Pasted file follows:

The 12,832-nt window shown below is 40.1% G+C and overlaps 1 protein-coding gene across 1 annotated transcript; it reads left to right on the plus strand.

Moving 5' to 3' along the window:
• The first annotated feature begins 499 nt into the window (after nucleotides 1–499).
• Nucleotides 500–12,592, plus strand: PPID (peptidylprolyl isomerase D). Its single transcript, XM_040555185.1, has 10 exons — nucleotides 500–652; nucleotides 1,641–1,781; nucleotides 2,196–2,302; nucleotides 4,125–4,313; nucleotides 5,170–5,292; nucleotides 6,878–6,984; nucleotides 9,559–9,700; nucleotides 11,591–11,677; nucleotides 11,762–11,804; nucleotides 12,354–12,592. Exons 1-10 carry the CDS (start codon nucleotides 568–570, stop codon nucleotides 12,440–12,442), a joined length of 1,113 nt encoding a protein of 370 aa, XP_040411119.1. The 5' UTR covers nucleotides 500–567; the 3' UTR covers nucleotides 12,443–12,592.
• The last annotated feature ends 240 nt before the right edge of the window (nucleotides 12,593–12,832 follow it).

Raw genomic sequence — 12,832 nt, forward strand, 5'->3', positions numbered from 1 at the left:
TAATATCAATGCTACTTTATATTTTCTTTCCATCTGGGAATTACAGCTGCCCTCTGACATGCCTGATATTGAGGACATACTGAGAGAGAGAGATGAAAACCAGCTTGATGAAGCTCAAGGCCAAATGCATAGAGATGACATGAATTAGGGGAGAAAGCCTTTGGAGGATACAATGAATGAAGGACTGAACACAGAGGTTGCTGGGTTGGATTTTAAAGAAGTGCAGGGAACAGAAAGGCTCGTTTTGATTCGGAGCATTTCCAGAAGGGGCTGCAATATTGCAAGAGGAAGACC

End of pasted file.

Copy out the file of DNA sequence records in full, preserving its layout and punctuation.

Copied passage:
The 12,832-nt window shown below is 40.1% G+C and overlaps 1 protein-coding gene across 1 annotated transcript; it reads left to right on the plus strand.

Moving 5' to 3' along the window:
• The first annotated feature begins 499 nt into the window (after nucleotides 1–499).
• Nucleotides 500–12,592, plus strand: PPID (peptidylprolyl isomerase D). Its single transcript, XM_040555185.1, has 10 exons — nucleotides 500–652; nucleotides 1,641–1,781; nucleotides 2,196–2,302; nucleotides 4,125–4,313; nucleotides 5,170–5,292; nucleotides 6,878–6,984; nucleotides 9,559–9,700; nucleotides 11,591–11,677; nucleotides 11,762–11,804; nucleotides 12,354–12,592. Exons 1-10 carry the CDS (start codon nucleotides 568–570, stop codon nucleotides 12,440–12,442), a joined length of 1,113 nt encoding a protein of 370 aa, XP_040411119.1. The 5' UTR covers nucleotides 500–567; the 3' UTR covers nucleotides 12,443–12,592.
• The last annotated feature ends 240 nt before the right edge of the window (nucleotides 12,593–12,832 follow it).

Raw genomic sequence — 12,832 nt, forward strand, 5'->3', positions numbered from 1 at the left:
TAATATCAATGCTACTTTATATTTTCTTTCCATCTGGGAATTACAGCTGCCCTCTGACATGCCTGATATTGAGGACATACTGAGAGAGAGAGATGAAAACCAGCTTGATGAAGCTCAAGGCCAAATGCATAGAGATGACATGAATTAGGGGAGAAAGCCTTTGGAGGATACAATGAATGAAGGACTGAACACAGAGGTTGCTGGGTTGGATTTTAAAGAAGTGCAGGGAACAGAAAGGCTCGTTTTGATTCGGAGCATTTCCAGAAGGGGCTGCAATATTGCAAGAGGAAGACC